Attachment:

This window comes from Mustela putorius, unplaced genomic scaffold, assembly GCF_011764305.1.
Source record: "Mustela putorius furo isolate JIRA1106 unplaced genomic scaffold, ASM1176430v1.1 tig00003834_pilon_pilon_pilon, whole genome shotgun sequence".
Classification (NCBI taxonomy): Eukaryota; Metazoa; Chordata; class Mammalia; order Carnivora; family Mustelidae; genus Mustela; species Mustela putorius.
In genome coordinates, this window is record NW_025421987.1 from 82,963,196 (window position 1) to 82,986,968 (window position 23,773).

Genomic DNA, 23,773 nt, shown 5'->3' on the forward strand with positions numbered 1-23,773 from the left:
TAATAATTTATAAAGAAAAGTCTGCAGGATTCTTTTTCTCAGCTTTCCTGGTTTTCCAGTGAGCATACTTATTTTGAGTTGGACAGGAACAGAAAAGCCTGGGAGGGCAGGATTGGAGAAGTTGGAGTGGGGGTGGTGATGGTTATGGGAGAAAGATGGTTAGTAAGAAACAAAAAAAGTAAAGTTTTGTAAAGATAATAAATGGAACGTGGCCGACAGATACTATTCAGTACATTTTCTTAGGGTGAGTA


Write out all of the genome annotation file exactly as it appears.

This window comes from Mustela putorius, unplaced genomic scaffold, assembly GCF_011764305.1.
Source record: "Mustela putorius furo isolate JIRA1106 unplaced genomic scaffold, ASM1176430v1.1 tig00003834_pilon_pilon_pilon, whole genome shotgun sequence".
Classification (NCBI taxonomy): Eukaryota; Metazoa; Chordata; class Mammalia; order Carnivora; family Mustelidae; genus Mustela; species Mustela putorius.
In genome coordinates, this window is record NW_025421987.1 from 82,963,196 (window position 1) to 82,986,968 (window position 23,773).

Genomic DNA, 23,773 nt, shown 5'->3' on the forward strand with positions numbered 1-23,773 from the left:
TAATAATTTATAAAGAAAAGTCTGCAGGATTCTTTTTCTCAGCTTTCCTGGTTTTCCAGTGAGCATACTTATTTTGAGTTGGACAGGAACAGAAAAGCCTGGGAGGGCAGGATTGGAGAAGTTGGAGTGGGGGTGGTGATGGTTATGGGAGAAAGATGGTTAGTAAGAAACAAAAAAAGTAAAGTTTTGTAAAGATAATAAATGGAACGTGGCCGACAGATACTATTCAGTACATTTTCTTAGGGTGAGTA